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Benefits in kind for shareholders

Adrian Mooy - Friday, February 07, 2020
Your spouse owns shares in your company. As well as paying dividends it provides her with a car. She has declared it as a shareholder’s benefit but HMRC has challenged this and says that the car is taxable on you. How should you respond?


Companies aren’t confined to providing benefits in kind to their directors and employees. Although not commonplace they can provide them to shareholders without breaching company law. For example, this could be a suitable arrangement for a company and with few shareholders where one or more of them is not a director, say a company owned by a married couple. However, the tax consequences need to be considered.


Close companies


There are special rules for taxing non-cash benefits provided by a close company to its shareholders. A close company is one controlled by five or fewer individuals, usually its shareholders. A shareholder receiving a benefit is taxed on an amount as if they had been paid a dividend. The taxable amount of this is worked out using the same methods as those for calculating taxable benefits for directors and employees. This can be tax efficient as the overall tax bill payable on distributions is usually less than that for benefits taxed as earnings because the tax rates are lower and there’s no NI liability to worry about. There is a catch.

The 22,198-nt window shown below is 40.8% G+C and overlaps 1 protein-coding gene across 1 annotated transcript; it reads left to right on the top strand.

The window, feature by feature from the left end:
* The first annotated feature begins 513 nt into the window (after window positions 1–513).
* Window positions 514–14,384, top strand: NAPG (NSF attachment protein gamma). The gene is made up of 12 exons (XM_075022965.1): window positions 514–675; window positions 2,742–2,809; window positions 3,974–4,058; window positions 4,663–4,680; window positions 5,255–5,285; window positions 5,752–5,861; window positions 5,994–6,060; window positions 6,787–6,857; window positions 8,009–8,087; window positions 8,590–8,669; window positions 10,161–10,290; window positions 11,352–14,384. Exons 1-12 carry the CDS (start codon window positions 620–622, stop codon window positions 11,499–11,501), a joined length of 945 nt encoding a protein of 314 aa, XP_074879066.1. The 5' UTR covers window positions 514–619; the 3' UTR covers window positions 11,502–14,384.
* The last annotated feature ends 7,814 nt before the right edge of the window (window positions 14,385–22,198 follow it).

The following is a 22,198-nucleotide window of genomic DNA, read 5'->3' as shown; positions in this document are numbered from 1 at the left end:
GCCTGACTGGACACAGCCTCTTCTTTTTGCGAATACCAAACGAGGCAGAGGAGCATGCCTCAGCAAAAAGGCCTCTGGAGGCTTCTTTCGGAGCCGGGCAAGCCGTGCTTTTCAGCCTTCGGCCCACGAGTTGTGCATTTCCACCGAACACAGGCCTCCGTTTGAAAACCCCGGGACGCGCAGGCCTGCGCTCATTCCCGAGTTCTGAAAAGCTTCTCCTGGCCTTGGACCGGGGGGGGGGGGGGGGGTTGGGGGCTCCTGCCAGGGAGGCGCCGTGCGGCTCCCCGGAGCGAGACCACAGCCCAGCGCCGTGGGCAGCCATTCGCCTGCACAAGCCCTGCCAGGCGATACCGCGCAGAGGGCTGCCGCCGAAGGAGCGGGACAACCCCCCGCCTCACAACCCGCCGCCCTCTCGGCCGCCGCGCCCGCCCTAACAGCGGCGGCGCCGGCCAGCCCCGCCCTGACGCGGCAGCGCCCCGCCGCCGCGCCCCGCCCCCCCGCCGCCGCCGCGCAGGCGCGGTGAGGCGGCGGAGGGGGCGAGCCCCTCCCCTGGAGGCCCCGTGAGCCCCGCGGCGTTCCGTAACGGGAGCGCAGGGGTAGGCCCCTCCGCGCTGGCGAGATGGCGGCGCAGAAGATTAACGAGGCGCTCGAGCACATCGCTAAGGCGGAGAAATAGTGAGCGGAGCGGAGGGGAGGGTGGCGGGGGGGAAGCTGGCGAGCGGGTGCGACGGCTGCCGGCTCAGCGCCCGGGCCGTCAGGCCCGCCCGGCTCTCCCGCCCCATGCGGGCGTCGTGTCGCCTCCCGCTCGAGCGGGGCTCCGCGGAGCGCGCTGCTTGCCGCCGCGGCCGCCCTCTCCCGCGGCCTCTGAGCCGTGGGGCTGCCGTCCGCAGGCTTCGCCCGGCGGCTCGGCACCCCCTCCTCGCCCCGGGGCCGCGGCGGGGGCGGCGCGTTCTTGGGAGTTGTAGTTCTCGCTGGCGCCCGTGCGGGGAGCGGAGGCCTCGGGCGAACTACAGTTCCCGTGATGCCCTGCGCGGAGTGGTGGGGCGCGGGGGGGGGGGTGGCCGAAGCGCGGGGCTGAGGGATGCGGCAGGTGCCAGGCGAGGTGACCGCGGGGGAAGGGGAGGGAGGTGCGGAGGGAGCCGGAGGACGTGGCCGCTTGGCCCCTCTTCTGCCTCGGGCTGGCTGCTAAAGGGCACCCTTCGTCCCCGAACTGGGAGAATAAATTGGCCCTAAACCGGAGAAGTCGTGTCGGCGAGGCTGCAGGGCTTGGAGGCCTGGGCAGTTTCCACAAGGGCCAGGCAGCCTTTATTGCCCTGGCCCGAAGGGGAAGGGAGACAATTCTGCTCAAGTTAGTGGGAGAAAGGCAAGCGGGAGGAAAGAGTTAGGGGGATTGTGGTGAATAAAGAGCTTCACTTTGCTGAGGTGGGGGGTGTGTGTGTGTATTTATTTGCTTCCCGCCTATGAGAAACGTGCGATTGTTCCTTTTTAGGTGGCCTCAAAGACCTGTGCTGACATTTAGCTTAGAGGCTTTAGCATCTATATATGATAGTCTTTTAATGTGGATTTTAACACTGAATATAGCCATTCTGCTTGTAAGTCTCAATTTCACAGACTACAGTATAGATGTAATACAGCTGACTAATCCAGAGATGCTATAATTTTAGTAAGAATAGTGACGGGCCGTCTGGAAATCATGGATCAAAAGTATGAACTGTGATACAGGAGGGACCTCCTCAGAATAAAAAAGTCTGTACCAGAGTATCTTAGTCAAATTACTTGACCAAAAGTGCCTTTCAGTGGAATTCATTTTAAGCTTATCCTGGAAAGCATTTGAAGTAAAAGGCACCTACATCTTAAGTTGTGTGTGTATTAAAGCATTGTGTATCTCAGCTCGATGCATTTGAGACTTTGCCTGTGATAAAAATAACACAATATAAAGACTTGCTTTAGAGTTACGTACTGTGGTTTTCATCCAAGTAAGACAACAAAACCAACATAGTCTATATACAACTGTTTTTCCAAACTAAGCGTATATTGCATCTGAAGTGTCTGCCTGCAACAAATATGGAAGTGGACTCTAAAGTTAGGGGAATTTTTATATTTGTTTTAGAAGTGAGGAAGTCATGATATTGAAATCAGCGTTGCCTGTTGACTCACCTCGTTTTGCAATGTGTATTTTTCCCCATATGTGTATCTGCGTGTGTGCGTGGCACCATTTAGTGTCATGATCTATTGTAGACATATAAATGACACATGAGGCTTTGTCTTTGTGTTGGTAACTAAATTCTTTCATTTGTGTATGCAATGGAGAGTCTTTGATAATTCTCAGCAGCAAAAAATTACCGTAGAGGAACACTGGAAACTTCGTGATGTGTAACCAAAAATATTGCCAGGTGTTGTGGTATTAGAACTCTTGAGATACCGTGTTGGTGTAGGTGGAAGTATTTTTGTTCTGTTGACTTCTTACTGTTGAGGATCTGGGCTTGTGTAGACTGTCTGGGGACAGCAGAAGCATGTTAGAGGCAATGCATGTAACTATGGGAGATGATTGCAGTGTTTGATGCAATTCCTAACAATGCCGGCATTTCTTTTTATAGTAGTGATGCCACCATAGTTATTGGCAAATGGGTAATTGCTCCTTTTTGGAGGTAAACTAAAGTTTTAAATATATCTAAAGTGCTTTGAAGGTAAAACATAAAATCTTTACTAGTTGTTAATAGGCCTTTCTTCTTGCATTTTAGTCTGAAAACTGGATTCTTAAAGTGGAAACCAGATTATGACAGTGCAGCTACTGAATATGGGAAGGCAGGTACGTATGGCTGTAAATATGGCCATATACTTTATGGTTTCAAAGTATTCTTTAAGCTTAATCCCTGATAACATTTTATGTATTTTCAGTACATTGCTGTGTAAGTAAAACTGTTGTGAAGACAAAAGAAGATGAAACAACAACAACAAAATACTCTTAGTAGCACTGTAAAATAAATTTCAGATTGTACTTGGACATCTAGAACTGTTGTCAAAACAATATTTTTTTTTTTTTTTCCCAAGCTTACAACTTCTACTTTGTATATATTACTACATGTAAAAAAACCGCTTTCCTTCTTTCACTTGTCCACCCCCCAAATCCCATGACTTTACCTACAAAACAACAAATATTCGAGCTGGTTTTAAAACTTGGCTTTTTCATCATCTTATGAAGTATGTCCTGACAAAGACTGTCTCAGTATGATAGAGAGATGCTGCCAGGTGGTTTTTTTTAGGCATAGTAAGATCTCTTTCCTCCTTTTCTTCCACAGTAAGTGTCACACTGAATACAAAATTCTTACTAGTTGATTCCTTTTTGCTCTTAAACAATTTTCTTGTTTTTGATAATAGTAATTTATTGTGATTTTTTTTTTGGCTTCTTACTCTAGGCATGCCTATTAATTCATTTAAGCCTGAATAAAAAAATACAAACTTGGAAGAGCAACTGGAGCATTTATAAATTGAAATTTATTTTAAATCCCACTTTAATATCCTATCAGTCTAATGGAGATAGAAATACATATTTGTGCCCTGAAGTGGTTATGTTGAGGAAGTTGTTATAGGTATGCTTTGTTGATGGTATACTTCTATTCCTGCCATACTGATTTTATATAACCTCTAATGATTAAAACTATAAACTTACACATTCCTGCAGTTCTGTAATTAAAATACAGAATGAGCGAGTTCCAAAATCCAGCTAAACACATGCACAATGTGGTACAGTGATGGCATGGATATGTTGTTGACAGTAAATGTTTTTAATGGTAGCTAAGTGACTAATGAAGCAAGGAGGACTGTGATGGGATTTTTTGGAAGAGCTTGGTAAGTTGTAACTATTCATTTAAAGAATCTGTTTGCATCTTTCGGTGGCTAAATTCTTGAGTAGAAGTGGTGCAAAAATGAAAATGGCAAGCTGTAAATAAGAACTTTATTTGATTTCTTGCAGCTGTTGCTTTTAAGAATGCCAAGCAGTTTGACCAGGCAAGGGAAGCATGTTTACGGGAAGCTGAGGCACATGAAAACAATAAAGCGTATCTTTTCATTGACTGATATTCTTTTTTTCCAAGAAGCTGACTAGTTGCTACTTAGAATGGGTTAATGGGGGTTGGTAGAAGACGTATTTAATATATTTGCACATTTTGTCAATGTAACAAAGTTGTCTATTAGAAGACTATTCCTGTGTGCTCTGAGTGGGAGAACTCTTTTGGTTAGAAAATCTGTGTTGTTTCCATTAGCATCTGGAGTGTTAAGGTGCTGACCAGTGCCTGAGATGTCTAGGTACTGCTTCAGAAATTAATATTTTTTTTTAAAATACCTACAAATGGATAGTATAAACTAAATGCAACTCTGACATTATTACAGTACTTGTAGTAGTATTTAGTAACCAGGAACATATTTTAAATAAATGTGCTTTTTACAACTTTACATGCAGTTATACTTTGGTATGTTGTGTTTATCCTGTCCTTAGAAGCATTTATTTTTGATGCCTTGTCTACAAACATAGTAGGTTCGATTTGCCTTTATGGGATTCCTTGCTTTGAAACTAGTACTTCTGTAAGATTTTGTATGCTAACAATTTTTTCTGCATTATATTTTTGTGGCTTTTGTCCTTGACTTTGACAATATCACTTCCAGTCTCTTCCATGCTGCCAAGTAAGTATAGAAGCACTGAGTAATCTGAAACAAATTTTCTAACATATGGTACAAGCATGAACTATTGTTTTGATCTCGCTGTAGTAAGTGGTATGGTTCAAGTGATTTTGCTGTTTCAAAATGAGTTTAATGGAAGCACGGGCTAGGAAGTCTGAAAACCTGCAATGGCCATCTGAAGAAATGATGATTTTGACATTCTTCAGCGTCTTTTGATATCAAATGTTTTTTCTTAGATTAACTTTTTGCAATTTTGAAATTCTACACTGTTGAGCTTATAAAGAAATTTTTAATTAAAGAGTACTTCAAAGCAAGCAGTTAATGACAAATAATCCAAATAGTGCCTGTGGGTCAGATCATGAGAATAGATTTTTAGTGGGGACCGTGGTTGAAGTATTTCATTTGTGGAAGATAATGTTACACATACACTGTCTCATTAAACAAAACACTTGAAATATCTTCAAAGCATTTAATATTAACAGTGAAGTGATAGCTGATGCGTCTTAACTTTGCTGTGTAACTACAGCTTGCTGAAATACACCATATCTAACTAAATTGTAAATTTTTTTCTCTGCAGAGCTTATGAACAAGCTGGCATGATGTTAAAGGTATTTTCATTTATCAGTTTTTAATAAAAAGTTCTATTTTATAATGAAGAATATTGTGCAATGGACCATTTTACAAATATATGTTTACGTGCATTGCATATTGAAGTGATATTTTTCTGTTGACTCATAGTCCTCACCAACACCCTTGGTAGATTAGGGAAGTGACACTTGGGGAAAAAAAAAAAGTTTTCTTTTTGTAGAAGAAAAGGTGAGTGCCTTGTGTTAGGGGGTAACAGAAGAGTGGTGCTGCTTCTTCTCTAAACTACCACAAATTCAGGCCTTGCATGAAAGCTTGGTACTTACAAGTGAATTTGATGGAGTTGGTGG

Taxable under other rules


In the circumstances described, anti-avoidance rules prevent any tax advantage from the use of shareholder benefits. These mean that a benefit is only taxed if a dividend:


is not chargeable as earnings under a different rule, i.e. as earnings because they are a director or employee; or


is provided to a shareholder who is the spouse of a director or employee, but not either themselves. In this situation the benefit is taxable on the director/employee.


Therefore, the answer is that the benefits provided to your wife are taxable on you.


If a director delegates some duties to his wife she could be put on the payroll and the benefit could instead be treated as her income. If her pay isn’t disproportionately high relative to the work she does, the second anti-avoidance rule above won’t apply. As long as her tax rate is lower than his this would reduce their overall tax bill.


Unmarried shareholders


While providing benefits to a shareholder who’s not an employee or a director but is married to someone that is doesn’t save any tax because of the anti-avoidance rules, it can if there are slightly different circumstances.


If a director and their partner aren’t married or civil partners neither of the anti-avoidance rules will apply. This means the partner would be taxed on the benefit as a distribution and there would be a tax and NI saving.


You can’t avoid tax and NI by providing benefits to your non-working spouse if they are a shareholder. Anti-avoidance rules will mean the income is treated as that of the director. You can get around this by putting your spouse on the payroll. The arrangement works if the couple aren’t married or civil partners.


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